The mysterious, complex and inescapable process of aging often comes with chronic diseases like diabetes, heart disease and cancer. Recently, scientists at The University of New Mexico Comprehensive Cancer Center uncovered new details of the aging process.
The team also discovered a new class of drugs that combats an important part of the aging process. Eric Prossnitz, Ph.D., led the UNM team that published its results in Science Signaling.
Prossnitz studies a receptor on our cells called the G protein-coupled estrogen receptor, or GPER. It determines in part how our cells respond to the hormone estrogen and to estrogen-like substances. GPER plays a role in diseases like breast cancer and diabetes.
“GPER mediates many beneficial functions in physiology,” says Prossnitz. In one study, he found that making GPER more active in mice placed on a high fat diet reduced the development of atherosclerosis. Atherosclerosis is a condition in which the blood vessels harden and narrow. But another study’s results with old mice surprised him. That study led his team to the discovery of novel processes of aging and a new way to combat them.
In the surprising study, Prossnitz’s team observed mice that lacked GPER in all their cells as they aged. They tracked the mice over the normal mouse life span of about two years. They expected these mice to show increased levels of aging-related disease in their hearts and blood vessels.
Instead, compared with normal aged mice, the GPER-lacking mice had healthier hearts and blood vessels. The team then conducted a series of experiments to learn why. They discovered an altered balance between certain signaling molecules in the smooth muscle cells of blood vessels and the heart.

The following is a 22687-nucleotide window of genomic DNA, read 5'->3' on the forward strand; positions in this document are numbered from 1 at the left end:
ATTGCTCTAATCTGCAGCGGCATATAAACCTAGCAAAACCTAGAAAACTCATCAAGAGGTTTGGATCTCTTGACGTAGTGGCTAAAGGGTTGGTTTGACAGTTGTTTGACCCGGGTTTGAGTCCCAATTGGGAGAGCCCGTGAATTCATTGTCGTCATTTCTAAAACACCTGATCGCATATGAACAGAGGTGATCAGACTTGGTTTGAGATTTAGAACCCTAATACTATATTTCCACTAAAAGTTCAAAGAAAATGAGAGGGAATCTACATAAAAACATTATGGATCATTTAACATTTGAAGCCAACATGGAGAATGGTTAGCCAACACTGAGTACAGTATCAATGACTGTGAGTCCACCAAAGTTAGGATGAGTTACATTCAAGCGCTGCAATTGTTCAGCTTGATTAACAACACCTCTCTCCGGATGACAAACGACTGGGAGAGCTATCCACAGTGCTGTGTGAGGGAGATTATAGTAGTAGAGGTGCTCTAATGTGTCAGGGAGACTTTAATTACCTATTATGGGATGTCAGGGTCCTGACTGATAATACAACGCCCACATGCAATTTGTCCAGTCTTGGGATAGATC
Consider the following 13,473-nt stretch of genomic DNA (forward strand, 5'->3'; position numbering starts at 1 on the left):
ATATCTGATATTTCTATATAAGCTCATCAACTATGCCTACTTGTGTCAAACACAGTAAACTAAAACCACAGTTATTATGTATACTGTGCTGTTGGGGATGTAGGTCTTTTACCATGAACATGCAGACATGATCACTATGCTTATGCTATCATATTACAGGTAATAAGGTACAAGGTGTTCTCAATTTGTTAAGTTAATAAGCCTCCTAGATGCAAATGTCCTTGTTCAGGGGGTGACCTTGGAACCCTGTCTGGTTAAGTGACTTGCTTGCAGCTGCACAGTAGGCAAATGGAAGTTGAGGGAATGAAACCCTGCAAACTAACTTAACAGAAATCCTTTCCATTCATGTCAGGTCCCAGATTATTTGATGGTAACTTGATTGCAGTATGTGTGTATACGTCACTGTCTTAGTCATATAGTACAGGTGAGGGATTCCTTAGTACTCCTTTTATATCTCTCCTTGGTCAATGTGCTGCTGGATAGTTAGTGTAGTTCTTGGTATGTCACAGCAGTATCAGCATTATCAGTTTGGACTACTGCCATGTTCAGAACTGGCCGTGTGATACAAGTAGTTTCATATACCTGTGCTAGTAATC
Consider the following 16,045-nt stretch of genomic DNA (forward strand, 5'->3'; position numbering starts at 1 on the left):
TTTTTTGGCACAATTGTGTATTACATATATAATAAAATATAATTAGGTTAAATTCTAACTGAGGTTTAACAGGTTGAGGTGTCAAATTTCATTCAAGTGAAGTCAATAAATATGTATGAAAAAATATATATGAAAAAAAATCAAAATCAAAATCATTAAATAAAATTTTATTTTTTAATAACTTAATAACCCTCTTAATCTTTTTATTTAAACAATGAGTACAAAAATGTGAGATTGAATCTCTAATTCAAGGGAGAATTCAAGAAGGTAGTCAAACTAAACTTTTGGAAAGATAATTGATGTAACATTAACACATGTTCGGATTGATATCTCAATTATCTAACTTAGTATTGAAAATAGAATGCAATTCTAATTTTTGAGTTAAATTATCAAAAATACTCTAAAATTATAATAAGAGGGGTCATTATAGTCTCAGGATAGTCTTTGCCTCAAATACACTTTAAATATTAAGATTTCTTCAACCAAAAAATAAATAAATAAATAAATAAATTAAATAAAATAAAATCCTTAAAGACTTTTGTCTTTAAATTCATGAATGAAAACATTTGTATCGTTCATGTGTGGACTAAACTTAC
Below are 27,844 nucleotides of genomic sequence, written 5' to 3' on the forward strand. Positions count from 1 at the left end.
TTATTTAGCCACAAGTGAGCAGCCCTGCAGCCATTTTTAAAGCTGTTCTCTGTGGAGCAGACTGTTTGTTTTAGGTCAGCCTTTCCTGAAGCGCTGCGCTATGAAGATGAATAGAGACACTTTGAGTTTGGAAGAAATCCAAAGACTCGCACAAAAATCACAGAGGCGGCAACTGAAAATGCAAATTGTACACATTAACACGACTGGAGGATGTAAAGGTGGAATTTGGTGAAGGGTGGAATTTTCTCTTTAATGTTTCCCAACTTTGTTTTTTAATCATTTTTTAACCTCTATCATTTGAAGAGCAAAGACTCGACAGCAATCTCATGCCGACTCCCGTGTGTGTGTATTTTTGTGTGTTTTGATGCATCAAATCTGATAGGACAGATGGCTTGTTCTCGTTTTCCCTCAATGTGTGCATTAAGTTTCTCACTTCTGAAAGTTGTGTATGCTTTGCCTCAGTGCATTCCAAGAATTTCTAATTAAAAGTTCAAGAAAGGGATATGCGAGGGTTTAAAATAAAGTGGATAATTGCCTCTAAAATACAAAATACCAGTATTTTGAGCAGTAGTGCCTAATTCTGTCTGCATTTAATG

One of those signaling molecules, superoxide, is a type of reactive oxygen species. Reactive oxygen species react quickly and strongly with nearby cellular proteins and impede those proteins’ ability to perform their tasks. Over time, the cell’s proteins and other components degrade enough to prevent normal cell functions. “Almost every disease of aging is influenced by reactive oxygen species,” says Prossnitz.
Prossnitz and his team next tested whether their patented GPER-blocking drug would improve smooth muscle cell function, as they observed in cells lacking GPER. They discovered that blocking GPER changed how the blood vessels’ smooth muscle cells expressed their genes. One of the genes that the drug affected produces a protein called NOX1. NOX1 produces superoxide, one of the most reactive molecules the body produces.
By blocking GPER, the team’s drug also blocked NOX1 expression, reducing the amount of superoxide the cell produced and reducing cellular aging. “It may not be a cure for aging,” Prossnitz says of the drug, “but it may greatly delay the aging process.”
The blood vessels of people, and mice, with chronic diseases like diabetes, heart disease and cancer show signs of accelerated aging. Several diseases, such as progeria, result from mutations which cause rapid aging.
By preventing NOX1 expression to block a cell from producing excess superoxide, Prossnitz hopes to find a treatment for these conditions one day. That day is still a long way off — the drug must first be developed for human use and then thoroughly tested. But Prossnitz and his team hope to create a treatment based on this new GPER-blocking approach to help people live longer and better with chronic conditions.
Prossnitz is a professor in the Department of Internal Medicine at The University of New Mexico School of Medicine. He is The Victor and Ruby Hansen Surface Endowed Professor in Cancer Chemical Biology. Trained at the University of California at Berkeley and the Scripps Research Institute, Prossnitz is a world-renowned expert in receptor pharmacology and cancer biology.
Filed Under: Drug Discovery